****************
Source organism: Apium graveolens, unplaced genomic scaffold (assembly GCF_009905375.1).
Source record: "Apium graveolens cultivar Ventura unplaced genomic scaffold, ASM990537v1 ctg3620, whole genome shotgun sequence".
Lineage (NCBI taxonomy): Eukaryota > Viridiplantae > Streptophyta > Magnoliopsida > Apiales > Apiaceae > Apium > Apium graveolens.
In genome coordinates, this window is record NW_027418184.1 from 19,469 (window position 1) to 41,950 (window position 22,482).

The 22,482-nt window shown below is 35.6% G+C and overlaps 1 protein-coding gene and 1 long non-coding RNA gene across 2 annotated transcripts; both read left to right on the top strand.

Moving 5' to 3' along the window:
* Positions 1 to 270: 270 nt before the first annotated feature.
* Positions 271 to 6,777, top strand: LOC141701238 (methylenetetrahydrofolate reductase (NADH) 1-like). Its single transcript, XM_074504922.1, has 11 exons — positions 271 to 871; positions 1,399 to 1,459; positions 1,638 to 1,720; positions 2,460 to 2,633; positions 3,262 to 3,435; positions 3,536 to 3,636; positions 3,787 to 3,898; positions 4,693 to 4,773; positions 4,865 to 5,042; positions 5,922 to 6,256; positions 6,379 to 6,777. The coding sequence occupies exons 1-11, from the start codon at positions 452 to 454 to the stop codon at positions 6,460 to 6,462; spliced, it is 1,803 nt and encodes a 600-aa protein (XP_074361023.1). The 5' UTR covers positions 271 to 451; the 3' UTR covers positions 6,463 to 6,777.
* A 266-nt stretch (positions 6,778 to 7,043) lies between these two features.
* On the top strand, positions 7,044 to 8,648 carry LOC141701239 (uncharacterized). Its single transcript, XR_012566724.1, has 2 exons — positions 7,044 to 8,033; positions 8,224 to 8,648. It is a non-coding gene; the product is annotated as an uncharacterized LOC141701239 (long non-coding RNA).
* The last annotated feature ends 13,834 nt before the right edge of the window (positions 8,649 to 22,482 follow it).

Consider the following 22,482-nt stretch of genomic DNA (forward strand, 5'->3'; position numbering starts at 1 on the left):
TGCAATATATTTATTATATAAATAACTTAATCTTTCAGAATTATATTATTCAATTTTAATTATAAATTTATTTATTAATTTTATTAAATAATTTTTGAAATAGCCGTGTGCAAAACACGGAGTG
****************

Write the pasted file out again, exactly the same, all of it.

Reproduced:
Source organism: Apium graveolens, unplaced genomic scaffold (assembly GCF_009905375.1).
Source record: "Apium graveolens cultivar Ventura unplaced genomic scaffold, ASM990537v1 ctg3620, whole genome shotgun sequence".
Lineage (NCBI taxonomy): Eukaryota > Viridiplantae > Streptophyta > Magnoliopsida > Apiales > Apiaceae > Apium > Apium graveolens.
In genome coordinates, this window is record NW_027418184.1 from 19,469 (window position 1) to 41,950 (window position 22,482).

The 22,482-nt window shown below is 35.6% G+C and overlaps 1 protein-coding gene and 1 long non-coding RNA gene across 2 annotated transcripts; both read left to right on the top strand.

Moving 5' to 3' along the window:
* Positions 1 to 270: 270 nt before the first annotated feature.
* Positions 271 to 6,777, top strand: LOC141701238 (methylenetetrahydrofolate reductase (NADH) 1-like). Its single transcript, XM_074504922.1, has 11 exons — positions 271 to 871; positions 1,399 to 1,459; positions 1,638 to 1,720; positions 2,460 to 2,633; positions 3,262 to 3,435; positions 3,536 to 3,636; positions 3,787 to 3,898; positions 4,693 to 4,773; positions 4,865 to 5,042; positions 5,922 to 6,256; positions 6,379 to 6,777. The coding sequence occupies exons 1-11, from the start codon at positions 452 to 454 to the stop codon at positions 6,460 to 6,462; spliced, it is 1,803 nt and encodes a 600-aa protein (XP_074361023.1). The 5' UTR covers positions 271 to 451; the 3' UTR covers positions 6,463 to 6,777.
* A 266-nt stretch (positions 6,778 to 7,043) lies between these two features.
* On the top strand, positions 7,044 to 8,648 carry LOC141701239 (uncharacterized). Its single transcript, XR_012566724.1, has 2 exons — positions 7,044 to 8,033; positions 8,224 to 8,648. It is a non-coding gene; the product is annotated as an uncharacterized LOC141701239 (long non-coding RNA).
* The last annotated feature ends 13,834 nt before the right edge of the window (positions 8,649 to 22,482 follow it).

Consider the following 22,482-nt stretch of genomic DNA (forward strand, 5'->3'; position numbering starts at 1 on the left):
TGCAATATATTTATTATATAAATAACTTAATCTTTCAGAATTATATTATTCAATTTTAATTATAAATTTATTTATTAATTTTATTAAATAATTTTTGAAATAGCCGTGTGCAAAACACGGAGTG